Spanish Economy Beats Growth Estimate Despite Deadlockby
Output grew 0.8 percent in second quarter, beating estimate
Mariano Rajoy to face confidence vote in parliament on Aug. 31
The Spanish economy overcame the country’s political impasse to grow more than initially estimated in the second quarter, led by a pickup in investment and exports.
Gross domestic product grew 0.8 percent compared with a provisional reading of 0.7 percent, the Madrid-based National Statistics Office said Thursday. From a year earlier, the economy expanded 3.2 percent, while adding about 484,000 new jobs.
Investment rose 1.3 percent in the quarter and construction gained 0.9 percent, the statistics office said. Exports jumped 4.3 percent. Household consumption remained strong, helping to offset subdued government spending as the nation grapples with political deadlock after two inconclusive elections that left caretaker Prime Minister Mariano Rajoy unable to form a government.
“Exports were a big surprise here,” said Yvan Mamalet, senior euro area economist at Societe Generale SA in London. “Net trade contributed to growth quite substantially along with investment, which was surprisingly strong.”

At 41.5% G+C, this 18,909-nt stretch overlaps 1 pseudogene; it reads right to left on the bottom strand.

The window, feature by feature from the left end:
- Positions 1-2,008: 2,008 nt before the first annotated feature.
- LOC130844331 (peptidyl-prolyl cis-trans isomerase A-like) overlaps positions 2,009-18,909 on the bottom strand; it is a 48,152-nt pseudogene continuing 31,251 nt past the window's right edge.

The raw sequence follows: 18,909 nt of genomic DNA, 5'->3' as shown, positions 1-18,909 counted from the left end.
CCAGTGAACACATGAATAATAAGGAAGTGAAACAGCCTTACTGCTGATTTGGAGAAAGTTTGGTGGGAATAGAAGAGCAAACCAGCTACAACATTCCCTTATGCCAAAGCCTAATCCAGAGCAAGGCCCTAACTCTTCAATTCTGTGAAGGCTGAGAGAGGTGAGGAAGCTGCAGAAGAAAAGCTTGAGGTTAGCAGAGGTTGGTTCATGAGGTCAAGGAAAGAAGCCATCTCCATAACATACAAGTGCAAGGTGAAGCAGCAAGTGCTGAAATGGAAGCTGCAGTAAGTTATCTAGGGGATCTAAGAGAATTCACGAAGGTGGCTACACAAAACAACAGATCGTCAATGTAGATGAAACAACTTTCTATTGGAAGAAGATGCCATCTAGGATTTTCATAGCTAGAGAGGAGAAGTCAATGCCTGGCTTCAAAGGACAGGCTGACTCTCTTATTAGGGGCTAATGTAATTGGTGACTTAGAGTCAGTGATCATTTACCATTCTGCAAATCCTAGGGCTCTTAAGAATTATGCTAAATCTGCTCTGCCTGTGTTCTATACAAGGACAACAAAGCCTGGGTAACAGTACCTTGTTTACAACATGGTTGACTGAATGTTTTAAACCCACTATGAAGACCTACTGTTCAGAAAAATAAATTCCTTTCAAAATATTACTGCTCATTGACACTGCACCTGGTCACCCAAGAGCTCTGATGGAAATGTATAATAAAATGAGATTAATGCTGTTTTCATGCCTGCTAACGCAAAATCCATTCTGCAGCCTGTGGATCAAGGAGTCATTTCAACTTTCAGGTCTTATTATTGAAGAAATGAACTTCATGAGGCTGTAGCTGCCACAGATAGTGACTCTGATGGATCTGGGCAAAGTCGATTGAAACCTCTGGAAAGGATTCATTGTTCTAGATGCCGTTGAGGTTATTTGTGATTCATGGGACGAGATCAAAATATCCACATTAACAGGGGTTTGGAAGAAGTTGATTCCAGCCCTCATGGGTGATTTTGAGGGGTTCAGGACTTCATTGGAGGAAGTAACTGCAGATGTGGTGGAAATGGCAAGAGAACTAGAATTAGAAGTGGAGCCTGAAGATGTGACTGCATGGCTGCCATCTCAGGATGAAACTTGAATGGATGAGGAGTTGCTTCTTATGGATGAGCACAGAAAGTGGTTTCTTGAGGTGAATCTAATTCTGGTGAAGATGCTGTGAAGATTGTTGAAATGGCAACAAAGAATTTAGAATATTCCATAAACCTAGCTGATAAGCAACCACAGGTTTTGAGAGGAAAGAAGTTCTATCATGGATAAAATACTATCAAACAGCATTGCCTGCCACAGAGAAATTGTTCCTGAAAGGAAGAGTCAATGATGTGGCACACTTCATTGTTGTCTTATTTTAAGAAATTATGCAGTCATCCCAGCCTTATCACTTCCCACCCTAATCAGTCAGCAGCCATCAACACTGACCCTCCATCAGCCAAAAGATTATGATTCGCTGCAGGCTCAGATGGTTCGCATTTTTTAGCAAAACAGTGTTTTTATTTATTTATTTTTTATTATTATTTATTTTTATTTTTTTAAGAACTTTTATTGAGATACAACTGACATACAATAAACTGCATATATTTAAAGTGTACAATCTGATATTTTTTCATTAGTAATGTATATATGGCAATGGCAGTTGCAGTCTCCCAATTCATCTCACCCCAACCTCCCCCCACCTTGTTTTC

The data come as Rajoy prepares to face a confidence vote on Aug. 31 in his bid for a second term in office. While his People’s Party has struck a preliminary agreement with the Liberals of Ciudadanos, the Socialist party refuses to endorse him. Without its backing, even in the form of an abstention, he’s likely to lose the vote and put the nation on track for a third election in a year.
Spain could also miss a September deadline to draft a budget for 2017 that should be submitted to officials in Brussels by October if there’s no government in place. After dodging a fine for missing its deficit goal last year, Acting Economy Minister Luis de Guindos said Spain is fully committed to narrowing its budgetary shortfall to below 3 percent of GDP by 2018 as agreed with European authorities.
The Rajoy administration sees the economy growing 2.9 percent this year before slowing to 2.3 percent in 2017.